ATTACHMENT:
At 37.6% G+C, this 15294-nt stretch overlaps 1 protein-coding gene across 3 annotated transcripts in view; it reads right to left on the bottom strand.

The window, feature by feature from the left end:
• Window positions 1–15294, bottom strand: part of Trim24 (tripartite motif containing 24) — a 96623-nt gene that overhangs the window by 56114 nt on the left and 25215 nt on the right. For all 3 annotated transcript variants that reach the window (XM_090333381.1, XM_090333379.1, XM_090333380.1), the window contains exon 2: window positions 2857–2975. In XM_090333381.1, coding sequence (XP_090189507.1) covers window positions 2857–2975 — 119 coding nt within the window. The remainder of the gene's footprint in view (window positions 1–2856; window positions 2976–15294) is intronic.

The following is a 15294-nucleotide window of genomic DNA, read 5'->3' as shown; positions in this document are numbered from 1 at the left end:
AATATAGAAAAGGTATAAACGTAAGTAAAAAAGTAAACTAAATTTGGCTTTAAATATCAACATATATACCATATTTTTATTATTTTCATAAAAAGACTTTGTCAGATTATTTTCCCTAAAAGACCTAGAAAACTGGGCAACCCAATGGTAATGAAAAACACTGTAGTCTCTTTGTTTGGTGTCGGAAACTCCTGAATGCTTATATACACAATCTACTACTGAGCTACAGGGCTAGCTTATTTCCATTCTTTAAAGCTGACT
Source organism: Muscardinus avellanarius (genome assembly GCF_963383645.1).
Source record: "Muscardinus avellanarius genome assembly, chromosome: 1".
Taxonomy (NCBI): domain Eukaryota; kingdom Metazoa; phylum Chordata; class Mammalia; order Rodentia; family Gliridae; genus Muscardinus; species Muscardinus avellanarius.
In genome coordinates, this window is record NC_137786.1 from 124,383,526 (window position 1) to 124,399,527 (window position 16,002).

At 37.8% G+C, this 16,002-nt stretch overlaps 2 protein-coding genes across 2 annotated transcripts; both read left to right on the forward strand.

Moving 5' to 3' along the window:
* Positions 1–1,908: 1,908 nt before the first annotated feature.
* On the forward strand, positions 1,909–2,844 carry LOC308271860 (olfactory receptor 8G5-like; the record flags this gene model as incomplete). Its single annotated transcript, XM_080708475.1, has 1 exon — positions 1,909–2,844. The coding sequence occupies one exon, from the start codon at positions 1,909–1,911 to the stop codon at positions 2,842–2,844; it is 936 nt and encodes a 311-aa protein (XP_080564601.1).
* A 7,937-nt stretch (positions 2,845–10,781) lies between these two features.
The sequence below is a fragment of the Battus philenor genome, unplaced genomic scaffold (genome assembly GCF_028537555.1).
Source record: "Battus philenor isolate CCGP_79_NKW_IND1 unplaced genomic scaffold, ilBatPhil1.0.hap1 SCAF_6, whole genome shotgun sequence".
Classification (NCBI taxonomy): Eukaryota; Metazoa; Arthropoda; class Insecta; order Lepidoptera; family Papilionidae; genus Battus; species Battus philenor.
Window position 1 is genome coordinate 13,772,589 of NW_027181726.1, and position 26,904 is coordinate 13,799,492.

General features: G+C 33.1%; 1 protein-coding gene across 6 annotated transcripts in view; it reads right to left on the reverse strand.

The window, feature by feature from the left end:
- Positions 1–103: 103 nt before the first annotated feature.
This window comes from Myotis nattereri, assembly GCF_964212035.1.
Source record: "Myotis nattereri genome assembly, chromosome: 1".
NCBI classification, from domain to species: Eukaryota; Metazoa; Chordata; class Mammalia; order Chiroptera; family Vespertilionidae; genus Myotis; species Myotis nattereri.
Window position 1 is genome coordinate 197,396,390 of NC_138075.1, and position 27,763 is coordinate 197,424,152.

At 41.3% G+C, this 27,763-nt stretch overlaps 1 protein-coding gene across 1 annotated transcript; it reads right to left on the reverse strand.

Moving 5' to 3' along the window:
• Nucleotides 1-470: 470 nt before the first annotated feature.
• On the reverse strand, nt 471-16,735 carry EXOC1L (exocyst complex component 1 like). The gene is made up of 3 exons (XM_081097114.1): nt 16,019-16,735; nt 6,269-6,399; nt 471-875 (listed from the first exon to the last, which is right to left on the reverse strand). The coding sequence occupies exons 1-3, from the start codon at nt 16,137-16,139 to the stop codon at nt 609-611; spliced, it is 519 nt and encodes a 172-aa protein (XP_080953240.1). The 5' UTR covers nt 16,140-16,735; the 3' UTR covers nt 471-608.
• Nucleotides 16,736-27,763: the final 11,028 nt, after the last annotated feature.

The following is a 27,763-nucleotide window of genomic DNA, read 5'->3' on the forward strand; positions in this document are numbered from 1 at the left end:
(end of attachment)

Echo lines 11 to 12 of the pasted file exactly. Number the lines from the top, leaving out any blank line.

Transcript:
Moving 5' to 3' along the window:
* Positions 1–1,908: 1,908 nt before the first annotated feature.